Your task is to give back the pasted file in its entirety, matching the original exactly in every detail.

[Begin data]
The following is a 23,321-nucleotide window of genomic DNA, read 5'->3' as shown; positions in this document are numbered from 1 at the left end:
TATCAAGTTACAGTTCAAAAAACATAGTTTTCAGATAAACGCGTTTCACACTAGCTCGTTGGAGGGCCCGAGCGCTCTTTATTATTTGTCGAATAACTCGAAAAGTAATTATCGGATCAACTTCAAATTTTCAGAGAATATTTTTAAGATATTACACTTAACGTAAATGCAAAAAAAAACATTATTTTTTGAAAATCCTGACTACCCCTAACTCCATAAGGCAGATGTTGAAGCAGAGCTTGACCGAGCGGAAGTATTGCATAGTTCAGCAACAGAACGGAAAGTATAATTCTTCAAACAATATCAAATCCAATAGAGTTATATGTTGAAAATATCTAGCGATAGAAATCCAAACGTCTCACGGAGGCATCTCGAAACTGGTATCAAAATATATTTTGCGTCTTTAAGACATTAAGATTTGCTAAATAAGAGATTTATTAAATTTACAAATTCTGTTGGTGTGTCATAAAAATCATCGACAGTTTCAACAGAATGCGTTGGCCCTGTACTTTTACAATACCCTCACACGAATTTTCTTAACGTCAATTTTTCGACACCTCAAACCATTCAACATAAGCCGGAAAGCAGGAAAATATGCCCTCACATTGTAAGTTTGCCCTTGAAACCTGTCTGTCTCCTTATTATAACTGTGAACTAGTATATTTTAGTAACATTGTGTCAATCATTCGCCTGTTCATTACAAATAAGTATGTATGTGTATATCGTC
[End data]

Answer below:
The following is a 23,321-nucleotide window of genomic DNA, read 5'->3' as shown; positions in this document are numbered from 1 at the left end:
TATCAAGTTACAGTTCAAAAAACATAGTTTTCAGATAAACGCGTTTCACACTAGCTCGTTGGAGGGCCCGAGCGCTCTTTATTATTTGTCGAATAACTCGAAAAGTAATTATCGGATCAACTTCAAATTTTCAGAGAATATTTTTAAGATATTACACTTAACGTAAATGCAAAAAAAAACATTATTTTTTGAAAATCCTGACTACCCCTAACTCCATAAGGCAGATGTTGAAGCAGAGCTTGACCGAGCGGAAGTATTGCATAGTTCAGCAACAGAACGGAAAGTATAATTCTTCAAACAATATCAAATCCAATAGAGTTATATGTTGAAAATATCTAGCGATAGAAATCCAAACGTCTCACGGAGGCATCTCGAAACTGGTATCAAAATATATTTTGCGTCTTTAAGACATTAAGATTTGCTAAATAAGAGATTTATTAAATTTACAAATTCTGTTGGTGTGTCATAAAAATCATCGACAGTTTCAACAGAATGCGTTGGCCCTGTACTTTTACAATACCCTCACACGAATTTTCTTAACGTCAATTTTTCGACACCTCAAACCATTCAACATAAGCCGGAAAGCAGGAAAATATGCCCTCACATTGTAAGTTTGCCCTTGAAACCTGTCTGTCTCCTTATTATAACTGTGAACTAGTATATTTTAGTAACATTGTGTCAATCATTCGCCTGTTCATTACAAATAAGTATGTATGTGTATATCGTC